VIP Membership content
Join me as I share with you a video recorded while trimming an Welsh Section D cob called Sandy, who has arthritis in his stifles and Equine Cushing Disease (PPID).
At the time of recording this video (winter 2022) Sandy was living out 24/7 in moorland conditions in Scotland, after snow and ice. Previously he was trimmed for many years in manner which resulted in a low palmar and plantar P3 angle.
This trim style, common throughout the UK includes trimming the heels back and down to the widest part of the frog and removing wall distortions (flare) thus weakening the capsule and leading to pathological hoof morphology, which means the morphology (form and function) of the hoof capsule is associated with the development of pathology (disease).
Pathological hoof morphology is also associated with the development of pathological posture (and visa versa).
Sandys hoof morphology before rehab could be described as having:
* a long toe, low heel appearance - which is more accurately a unhealthy base proportion of more than 60:40 toe:heel and this is more accurately identified as a low palmar (front hoof) and plantar (hind hoof) P3 (pedal bone) angle
* a lack of alignment of the phalanges (long pastern, short pastern and pedal bone, or P1, P2 and P3) which HoofmApp can help identify and can be confirmed by radiographs
* wall distortions (flare) which are often removed by trimming the capsule from the top. In this case they were both mechanical due to the unhealthy hoof morphology and low palmar and plantar P3 angle and metabolic (most likely caused by raised cortisol from pain arguably from compensatory posture/development and also the underlying PPID)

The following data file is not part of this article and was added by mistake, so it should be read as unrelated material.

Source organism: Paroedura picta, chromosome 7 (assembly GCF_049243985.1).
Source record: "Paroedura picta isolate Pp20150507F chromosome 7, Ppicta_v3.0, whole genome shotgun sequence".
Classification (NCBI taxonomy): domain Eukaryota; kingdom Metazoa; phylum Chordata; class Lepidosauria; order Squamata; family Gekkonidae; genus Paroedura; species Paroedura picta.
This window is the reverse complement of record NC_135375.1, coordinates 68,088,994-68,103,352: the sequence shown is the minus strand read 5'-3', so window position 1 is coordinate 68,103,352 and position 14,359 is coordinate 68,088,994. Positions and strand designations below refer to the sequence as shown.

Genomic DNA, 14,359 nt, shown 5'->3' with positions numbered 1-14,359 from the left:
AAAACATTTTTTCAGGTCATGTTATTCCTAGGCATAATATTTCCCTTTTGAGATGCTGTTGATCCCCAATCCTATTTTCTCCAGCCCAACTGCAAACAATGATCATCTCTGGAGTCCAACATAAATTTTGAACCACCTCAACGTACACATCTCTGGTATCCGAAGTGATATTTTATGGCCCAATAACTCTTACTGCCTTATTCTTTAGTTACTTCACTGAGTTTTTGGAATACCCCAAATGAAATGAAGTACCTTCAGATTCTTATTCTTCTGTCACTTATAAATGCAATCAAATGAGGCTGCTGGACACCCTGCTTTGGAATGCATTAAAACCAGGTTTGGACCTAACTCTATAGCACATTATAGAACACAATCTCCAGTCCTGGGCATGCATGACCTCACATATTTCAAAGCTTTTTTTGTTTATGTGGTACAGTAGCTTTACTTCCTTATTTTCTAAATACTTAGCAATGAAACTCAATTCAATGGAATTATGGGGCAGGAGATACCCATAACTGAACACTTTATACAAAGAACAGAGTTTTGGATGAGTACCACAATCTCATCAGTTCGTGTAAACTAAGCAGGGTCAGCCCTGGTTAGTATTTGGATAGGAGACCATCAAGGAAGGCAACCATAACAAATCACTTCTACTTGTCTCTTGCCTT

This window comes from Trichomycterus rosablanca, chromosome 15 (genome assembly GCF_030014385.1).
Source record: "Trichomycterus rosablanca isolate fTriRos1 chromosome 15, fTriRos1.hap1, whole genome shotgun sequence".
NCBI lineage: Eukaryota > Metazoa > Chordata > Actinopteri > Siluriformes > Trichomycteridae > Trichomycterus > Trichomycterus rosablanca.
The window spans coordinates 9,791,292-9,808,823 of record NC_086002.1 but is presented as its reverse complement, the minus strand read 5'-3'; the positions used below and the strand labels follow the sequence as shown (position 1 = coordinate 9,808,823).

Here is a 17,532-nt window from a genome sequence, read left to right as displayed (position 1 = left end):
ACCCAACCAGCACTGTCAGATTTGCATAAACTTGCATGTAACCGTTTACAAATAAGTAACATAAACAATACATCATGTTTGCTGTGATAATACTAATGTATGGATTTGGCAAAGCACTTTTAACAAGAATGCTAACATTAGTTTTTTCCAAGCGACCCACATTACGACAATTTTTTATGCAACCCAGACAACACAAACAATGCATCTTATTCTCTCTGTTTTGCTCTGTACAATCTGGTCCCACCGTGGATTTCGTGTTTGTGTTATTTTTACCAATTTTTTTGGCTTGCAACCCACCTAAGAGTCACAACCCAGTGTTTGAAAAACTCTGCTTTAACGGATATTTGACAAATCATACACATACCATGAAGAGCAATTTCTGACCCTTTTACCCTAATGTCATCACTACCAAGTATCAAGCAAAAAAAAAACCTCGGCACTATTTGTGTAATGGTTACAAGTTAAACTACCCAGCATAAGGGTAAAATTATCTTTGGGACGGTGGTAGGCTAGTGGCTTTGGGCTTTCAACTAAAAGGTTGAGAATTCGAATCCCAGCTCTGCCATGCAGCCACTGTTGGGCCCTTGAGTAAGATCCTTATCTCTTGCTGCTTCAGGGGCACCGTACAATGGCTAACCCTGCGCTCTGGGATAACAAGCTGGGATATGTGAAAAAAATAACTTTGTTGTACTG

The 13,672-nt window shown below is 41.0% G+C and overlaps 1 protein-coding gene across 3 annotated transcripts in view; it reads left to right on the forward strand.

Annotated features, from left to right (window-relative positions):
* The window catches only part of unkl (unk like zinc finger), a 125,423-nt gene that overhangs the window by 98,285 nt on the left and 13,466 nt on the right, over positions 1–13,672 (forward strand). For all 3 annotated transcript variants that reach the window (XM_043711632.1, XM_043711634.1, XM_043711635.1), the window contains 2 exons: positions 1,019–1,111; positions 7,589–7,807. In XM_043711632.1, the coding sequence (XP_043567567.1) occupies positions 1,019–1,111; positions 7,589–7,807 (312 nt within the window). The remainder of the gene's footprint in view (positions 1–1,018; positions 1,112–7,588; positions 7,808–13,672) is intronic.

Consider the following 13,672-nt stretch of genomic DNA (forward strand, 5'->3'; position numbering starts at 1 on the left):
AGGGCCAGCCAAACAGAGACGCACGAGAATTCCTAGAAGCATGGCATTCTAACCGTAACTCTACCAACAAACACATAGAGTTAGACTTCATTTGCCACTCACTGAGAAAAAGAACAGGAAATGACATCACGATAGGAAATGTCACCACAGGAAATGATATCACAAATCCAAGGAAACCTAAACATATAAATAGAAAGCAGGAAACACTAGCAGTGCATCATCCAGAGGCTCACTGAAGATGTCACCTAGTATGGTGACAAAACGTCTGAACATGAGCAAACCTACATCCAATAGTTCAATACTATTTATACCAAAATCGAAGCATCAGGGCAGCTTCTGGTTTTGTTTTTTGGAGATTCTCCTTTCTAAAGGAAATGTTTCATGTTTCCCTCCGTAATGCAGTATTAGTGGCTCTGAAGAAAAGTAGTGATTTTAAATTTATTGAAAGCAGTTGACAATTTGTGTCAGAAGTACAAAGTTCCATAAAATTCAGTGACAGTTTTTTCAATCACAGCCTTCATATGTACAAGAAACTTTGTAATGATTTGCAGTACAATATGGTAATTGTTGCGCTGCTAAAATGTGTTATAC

* bar and frog distortions
* chronic frog infections due to the atrophy of the frog from too much ground pressure and lack of healthy development of the frog, digital cushion and lack of depth overall
* unhealthy wall to sole connection and stretched white line
* bruises visible in the wall from trauma to the dermis
* chronic raised digital pulse and heat from chronic inflammation in the hooves
* a thin sole
* shelly, thin and unhealthy inner and outer wall
* a thick over developed periople and chronic hoof cracks
* lack of colour (pigmentation) in the sole from damage to the dermis
In this short video you will observe:
1. How I handle and trim a compromised horse with compensatory development and posture
2. How I use my trimming tools effectively compromising compromising the horses comfort
3. How I respond to the horses request for a rest
4. How I trim to promote healthy hoof morphology, and appropriate phalangeal alignment
Now (2023) Sandy has much healthier hooves and typically shows no evidence of arthritis or Equine Cushings disease and both his hoof morphology and posture are well above average and for horses we typically see in the UK. Needless to say, his owner is very happy!